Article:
The Mercator Needs No Defense

Globe

In last month’s issue of Frankly Speaking, I was disappointed to see a Mercator apologist being given platform to espouse tired rhetoric [1]. Mr. Kunimune’s article, while demonstrably erudite and well-researched, was and is totally unnecessary in a world dominated by the colonialist and abstractionist tyrannies of the Mercator projection.
The distortions inherent in the Mercator projection are by no means insignificant and should be reiterated: Greenland looks the same size as Africa, though Africa is in fact 14 times bigger; Alaska looks the same as Brazil, though Brazil is 5 times bigger, etc. In terms of teaching the size of countries, and, by extension, the relative positions of them, the Mercator is astoundingly bad.
This is not an unimportant issue when it comes to learning geography. The Western geography classroom has for decades been a site of colonialist indoctrination, and the Mercator projection’s continued use in this context serves as an aid to this end. Geography as an academic discipline in the US originated as an imperialist enterprise, and the practice of K-12 geography through the twentieth century emphasized learning about Western nations, colonies, and resources instead of people and places [2]. The use of the Mercator projection draws the eye to the global North: the US, UK, Spain, Germany, etc. while visually de-emphasizing all countries close to the equator (the global South, places historically colonised by the North).
Regardless of if these features of the map are mere “coincidence,” they likely helped it gain traction in geography education. Today, they make that education worse both in fact and in promoted ideology. Though the Mercator may have its redeeming qualities, i.e. for navigation, it should not see use as a general-purpose world map [3]. Surely, we can do better!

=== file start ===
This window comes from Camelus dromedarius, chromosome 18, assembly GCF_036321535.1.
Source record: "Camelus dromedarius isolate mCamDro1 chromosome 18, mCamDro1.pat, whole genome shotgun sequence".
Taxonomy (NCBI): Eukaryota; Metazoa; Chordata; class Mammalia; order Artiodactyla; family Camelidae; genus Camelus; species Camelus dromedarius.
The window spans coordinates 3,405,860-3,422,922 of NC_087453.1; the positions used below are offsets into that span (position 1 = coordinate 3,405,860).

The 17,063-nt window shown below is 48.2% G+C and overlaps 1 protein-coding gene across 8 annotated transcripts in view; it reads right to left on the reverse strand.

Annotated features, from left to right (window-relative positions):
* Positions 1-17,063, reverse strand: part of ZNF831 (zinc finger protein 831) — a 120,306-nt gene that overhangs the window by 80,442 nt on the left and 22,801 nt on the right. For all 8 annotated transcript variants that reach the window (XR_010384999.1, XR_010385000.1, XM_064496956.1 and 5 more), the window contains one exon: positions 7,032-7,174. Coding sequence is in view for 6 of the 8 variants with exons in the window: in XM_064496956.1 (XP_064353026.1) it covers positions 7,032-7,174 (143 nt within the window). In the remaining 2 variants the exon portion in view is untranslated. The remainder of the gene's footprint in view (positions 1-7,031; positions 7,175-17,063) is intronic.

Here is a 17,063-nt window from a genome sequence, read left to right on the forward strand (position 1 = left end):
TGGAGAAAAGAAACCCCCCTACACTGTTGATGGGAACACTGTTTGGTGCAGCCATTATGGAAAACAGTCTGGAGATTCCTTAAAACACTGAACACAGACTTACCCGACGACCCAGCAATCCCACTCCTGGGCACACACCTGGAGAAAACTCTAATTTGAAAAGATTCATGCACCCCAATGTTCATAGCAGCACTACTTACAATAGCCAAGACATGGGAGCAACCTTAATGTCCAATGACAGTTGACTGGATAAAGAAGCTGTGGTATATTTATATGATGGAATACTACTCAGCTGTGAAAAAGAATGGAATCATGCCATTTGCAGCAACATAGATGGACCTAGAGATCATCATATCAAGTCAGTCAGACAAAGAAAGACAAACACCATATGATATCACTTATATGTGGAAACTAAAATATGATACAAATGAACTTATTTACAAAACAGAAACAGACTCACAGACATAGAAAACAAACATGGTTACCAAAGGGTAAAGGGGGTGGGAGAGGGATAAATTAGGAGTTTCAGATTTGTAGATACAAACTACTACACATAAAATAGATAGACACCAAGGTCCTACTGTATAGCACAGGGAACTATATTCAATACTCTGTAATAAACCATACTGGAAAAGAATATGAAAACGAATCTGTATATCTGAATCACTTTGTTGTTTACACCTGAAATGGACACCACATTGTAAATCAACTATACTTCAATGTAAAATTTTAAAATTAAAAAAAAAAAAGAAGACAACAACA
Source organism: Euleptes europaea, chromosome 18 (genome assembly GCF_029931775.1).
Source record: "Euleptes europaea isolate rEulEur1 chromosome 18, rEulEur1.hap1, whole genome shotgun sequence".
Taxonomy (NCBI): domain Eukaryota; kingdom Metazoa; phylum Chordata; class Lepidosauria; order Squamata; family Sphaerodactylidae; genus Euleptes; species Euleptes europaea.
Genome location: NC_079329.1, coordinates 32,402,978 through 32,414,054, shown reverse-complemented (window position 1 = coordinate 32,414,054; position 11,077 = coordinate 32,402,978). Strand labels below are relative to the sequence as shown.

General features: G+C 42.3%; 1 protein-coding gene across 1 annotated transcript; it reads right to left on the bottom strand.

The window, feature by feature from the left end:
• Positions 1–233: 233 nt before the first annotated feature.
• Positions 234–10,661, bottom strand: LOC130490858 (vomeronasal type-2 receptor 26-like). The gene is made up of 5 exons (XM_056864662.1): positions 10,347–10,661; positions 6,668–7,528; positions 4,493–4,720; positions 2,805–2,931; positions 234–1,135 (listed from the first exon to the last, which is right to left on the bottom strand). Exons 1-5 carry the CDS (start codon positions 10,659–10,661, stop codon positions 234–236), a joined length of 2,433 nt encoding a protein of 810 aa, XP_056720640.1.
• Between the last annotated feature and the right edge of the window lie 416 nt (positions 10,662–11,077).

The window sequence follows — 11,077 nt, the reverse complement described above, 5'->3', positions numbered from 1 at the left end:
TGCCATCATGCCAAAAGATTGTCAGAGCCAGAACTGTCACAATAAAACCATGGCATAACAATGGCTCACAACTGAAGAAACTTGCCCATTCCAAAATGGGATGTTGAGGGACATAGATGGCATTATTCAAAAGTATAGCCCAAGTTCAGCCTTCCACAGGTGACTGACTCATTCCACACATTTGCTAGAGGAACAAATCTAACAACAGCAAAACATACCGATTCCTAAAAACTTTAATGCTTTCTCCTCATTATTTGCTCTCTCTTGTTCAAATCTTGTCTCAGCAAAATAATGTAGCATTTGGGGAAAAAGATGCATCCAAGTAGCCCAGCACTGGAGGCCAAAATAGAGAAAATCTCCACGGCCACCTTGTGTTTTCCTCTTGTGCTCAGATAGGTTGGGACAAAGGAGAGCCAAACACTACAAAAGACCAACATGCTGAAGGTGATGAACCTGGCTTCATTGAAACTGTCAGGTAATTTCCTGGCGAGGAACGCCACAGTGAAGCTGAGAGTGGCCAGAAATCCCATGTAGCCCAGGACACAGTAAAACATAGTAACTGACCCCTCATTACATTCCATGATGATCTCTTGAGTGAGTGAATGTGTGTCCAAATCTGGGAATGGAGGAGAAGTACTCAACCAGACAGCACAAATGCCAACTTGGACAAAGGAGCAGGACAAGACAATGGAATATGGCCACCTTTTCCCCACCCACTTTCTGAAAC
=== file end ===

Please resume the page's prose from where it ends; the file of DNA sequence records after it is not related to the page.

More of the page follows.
There’s one style of world map that can be pretty good, all things considered: a globe. For the unfamiliar, you can find a decent example of one by simply walking uphill from any place at Olin. In lieu of this, I’ve included a pseudo-globe (well, actually, a Dymaxion projection) that you can make yourself [4].
Finally, I’ll leave you with this: maps are mere abstractions (which is not to say that they’re pointless, but that they’re always wrong). As Korzybski once famously said, “The map is not the territory, but, if correct, it has a similar structure to the territory, which accounts for its usefulness” [5]. As Mr. Kunimune pointed out, all map projections are wrong because it is impossible to flatten a sphere. I will here add: all maps are wrong because they are not themselves the world.

[1] Kunimune, J. (2017). Defense of the Mercator. Frankly Speaking 9(1), 6-9. http://franklyspeakingnews.com/2017/09/a-defense-of-the-mercator-projection/
[2] Barnes, T. J. (Eds.). (2000). Inventing Anglo-American economic geography, 1889-1960. In Sheppard E. & Barnes, T. J. (Eds.), A companion to economic geography (pp. 11-26). Oxford: Blackwell Publishers.
[3] Cartographic Notes. (1989). In American Cartographer 16(3), 222–223. http://dx.doi.org/10.
1559/152304089783814089
[4] Gaba, E. (2009). Blank map of the world in an unfolded Fuller projection. Retrieved from Wikimedia Commons https://commons.wikimedia.org/wiki/File%3AFuller_projection_rotated.svg.
[5] Map–territory relation. In Wikipedia, the free encyclopedia. Accessed 2017-09-26. https://en.wikipedia.org/wiki/Map%E2%80%93territory_relation

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